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I just want to understand better, in what I have learned for years is a document based solution is slow and requires a lot of I/O. FOr example in a PHP project, it is generally said it is much much better to use a memory cache like Redis ,Memecache, or APC because they are memory based instead of caching data to an actual FILE.

Now all these NoSQL DB's have arrived and I read about how they are so much faster then MySQl and others and they are Document Based. Can someone help me understand this theory? If each record is a Document (FILE), then how is it so good on performance? I recently read about a guy who was using Redis in a project and said he switched to MongoDB and is having better results then he did with Redis (I realize I am comparing a Cache to a DB, but that is not the real question, I want to know how a Document based solution is faster then non-document based solutions?)

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Document Based doesn't necessarily mean they are stored entirely on file system. Some parts can still be held in memory like an index.

Document based only means the database stores data in packages (like sheets of paper where every sheet is a dataset and you can write freely on it) instead of a very specific structure like a table.

http://en.wikipedia.org/wiki/Document-oriented_database

Ah and why they can be faster than redis:
Let's say you need to store some non-linear information in a set (i.e. not every dataset looks the same and you got different datatypes in one set. On Redis you can only store key-value pairs so you will need so link them back together to a set in your own code/implementation. On a NoSQL Database this is handled for you by the database in a (probably) much more optimized way :)

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The NoSQL speak can be prone to misunderstandings, as some of the concepts will use names, that have a different meaning to the traditional one:

  • File based doesn't (necessarily) mean, that the Datastore will write each record to a file - it is meant to say that records in the datastore will not have to conform to a predefines schema of fields if a certain data type. Think of "file" as something like XML, JSON or friends.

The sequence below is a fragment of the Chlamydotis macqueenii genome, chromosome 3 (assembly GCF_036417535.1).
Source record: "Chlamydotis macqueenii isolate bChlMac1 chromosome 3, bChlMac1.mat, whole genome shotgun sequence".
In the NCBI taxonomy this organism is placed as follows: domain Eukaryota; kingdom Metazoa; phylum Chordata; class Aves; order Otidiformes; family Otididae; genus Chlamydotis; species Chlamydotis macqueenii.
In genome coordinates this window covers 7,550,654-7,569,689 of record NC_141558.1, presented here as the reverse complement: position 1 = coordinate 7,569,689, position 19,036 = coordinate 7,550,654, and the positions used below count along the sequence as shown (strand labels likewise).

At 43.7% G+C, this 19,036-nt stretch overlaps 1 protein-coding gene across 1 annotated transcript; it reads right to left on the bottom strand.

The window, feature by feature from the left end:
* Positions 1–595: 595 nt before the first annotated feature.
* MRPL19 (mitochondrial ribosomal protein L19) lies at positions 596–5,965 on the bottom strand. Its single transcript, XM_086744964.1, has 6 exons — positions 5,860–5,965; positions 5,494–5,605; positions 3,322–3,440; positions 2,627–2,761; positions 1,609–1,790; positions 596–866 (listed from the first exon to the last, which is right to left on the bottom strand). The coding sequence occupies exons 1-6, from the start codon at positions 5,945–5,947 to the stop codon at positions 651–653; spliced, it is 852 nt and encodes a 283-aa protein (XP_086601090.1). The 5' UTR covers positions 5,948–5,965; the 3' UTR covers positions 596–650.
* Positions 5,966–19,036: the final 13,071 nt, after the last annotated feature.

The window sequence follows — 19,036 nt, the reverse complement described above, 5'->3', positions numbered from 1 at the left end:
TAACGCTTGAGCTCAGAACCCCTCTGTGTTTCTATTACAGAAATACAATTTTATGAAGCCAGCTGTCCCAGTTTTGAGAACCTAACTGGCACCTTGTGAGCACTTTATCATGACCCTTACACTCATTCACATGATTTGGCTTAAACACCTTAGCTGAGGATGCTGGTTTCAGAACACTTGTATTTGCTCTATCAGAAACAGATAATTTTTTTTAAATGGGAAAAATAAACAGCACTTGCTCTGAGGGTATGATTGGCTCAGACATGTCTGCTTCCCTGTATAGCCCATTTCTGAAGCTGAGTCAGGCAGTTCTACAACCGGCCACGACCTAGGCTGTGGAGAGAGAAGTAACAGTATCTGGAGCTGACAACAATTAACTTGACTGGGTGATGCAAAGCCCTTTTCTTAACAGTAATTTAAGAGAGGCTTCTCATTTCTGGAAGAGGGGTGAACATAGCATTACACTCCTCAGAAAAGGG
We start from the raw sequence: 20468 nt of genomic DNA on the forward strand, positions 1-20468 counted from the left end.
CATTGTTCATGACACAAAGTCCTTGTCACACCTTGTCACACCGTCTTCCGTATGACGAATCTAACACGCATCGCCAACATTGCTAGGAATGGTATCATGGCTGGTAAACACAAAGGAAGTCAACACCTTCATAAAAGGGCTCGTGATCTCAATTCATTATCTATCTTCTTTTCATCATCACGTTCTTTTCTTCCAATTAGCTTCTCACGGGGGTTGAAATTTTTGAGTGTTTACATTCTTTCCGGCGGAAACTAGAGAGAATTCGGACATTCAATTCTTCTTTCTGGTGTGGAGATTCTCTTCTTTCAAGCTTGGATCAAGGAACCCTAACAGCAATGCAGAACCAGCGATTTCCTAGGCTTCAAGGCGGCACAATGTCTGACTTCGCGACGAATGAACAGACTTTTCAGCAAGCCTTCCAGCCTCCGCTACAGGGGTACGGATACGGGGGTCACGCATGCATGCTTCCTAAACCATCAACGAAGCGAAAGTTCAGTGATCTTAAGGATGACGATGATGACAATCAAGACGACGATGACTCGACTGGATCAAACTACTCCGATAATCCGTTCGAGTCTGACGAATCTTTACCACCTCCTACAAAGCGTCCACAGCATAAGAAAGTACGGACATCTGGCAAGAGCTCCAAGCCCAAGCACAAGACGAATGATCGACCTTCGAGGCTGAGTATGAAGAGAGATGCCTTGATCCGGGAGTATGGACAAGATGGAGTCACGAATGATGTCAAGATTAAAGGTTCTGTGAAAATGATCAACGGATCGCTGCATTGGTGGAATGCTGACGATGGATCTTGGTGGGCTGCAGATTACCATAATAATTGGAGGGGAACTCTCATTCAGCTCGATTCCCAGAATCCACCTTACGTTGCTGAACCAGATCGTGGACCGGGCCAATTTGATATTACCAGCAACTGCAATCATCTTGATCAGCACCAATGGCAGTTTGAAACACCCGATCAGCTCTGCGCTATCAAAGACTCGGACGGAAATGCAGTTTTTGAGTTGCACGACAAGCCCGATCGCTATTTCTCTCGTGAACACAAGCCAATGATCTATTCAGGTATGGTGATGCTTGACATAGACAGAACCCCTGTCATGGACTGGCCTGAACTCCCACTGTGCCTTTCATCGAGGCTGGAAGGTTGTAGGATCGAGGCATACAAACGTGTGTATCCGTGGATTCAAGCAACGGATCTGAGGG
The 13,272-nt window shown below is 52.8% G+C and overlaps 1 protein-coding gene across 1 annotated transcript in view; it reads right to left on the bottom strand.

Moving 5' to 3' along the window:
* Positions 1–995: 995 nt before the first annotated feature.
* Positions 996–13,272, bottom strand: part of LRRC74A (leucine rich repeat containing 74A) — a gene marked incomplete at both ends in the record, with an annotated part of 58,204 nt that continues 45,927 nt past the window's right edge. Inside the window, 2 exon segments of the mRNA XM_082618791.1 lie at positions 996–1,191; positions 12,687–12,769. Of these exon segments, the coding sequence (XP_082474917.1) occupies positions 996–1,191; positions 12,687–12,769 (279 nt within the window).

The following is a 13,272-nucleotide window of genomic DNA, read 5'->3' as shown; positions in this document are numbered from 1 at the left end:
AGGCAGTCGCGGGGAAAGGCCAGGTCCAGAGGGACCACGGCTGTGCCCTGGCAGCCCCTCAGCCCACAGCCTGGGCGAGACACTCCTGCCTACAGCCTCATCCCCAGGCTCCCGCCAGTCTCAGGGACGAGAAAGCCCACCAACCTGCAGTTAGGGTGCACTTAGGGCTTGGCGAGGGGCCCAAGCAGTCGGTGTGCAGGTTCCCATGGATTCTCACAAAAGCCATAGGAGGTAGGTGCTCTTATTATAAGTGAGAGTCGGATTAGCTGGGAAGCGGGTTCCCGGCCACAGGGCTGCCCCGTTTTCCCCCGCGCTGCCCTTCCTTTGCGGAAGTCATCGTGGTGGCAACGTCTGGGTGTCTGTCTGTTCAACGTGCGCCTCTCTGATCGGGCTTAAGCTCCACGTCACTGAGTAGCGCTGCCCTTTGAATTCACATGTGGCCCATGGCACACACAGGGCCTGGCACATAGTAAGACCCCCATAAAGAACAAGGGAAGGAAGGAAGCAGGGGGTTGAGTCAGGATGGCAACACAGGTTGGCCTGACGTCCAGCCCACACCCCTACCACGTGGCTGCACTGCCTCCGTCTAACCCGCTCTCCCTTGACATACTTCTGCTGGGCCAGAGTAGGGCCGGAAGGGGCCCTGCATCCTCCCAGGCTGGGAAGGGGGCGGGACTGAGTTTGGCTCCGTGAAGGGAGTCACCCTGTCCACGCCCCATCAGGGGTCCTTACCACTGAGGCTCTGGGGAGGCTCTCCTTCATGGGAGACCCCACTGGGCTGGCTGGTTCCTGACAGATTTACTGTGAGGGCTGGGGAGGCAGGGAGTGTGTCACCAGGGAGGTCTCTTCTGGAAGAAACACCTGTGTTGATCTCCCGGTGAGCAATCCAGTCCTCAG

• The performance wins of (most) NoSQL datastores comes at a price: Typically well-understood ACID promises are traded against a looser consistency model.
  • The power of relational SQL databases comes to a big part from the fact, that as good as every query can be written against an existing schema. This is not allways true with NoSQL datastores: In the most extreme version access to a record is possible only via a record-ID.
  • Most NoSQL datastores will scale much better than a typical relational Database - they are the answer to the question "What do we have to sacrifice from a well-understood relational DB" to overcome the scaling limits"
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The magic ingredient isn't necessarily a "faster" database, it is a database which enables the design and implementation of "faster" systems. That is why NoSQL databases are considered a game-changer.

For several decades relational databases were the only game in town. Many SQL-based systems pay a double performance tax: once for the full ACID featureset (which they probably don't need anyway), and then again to shoehorn their domain data into a relational table model.

Also, one common trait of most NoSQL databases is that they are simpler due to their being more specialized than the "general case" approach of a SQL database. That means less logic/code which needs to run on each operation, simpler data structures (which may require less IO) and in general - less overhead, better performance.

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First thing is - you can't compare the NoSQL DBs to in-memory DBs. NoSQL DBs are ment for data that won't fit in the memory.

Now, regarding the NoSQL DBs, they are not just simple files, they have indexes that provide fast access to offsets in the files and that is where the speed really is.

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    NoSQL DBs are ment for data that won't fit in the memory. That's plain wrong. Why are you saying that? – jgauffin Jan 11 '12 at 9:31
  • Ok, I correct myself, most of the time they are used for structures that will surpass the size that can fit in memory. They can be used as in-memory storage too and may provide better performance than relational in-memory tables as they are more simple in implementation. That said, some times you can get even better performance by implementing data structures yourself in your program. – thedrs Jan 11 '12 at 12:22
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    most of the time is still wrong. They are simply an alternative to RDBMS, but schemaless and with a better solution for aggregate roots. – jgauffin Jan 11 '12 at 13:27
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To get an idea, consider this:

  • with MongoDB you'd design your schema in a way that a single document holds everything you need to render a page.
  • with MySQL (or any other RDBMS) you'd normalize the data and split it across many tables. To render the same page, you'd have to make many SQL queries.

Although that one mongo query might be slower than one mysql query, comparing 1 mongo query to 100 mysql queries is going to be much faster.

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One of the factors which make Document based db faster than the relational ones is Locality.

Documents are independent units:: which makes performance better (related data is read contiguously off disk) and makes it easier to distribute data across multiple servers while preserving its locality.

Document DataBase

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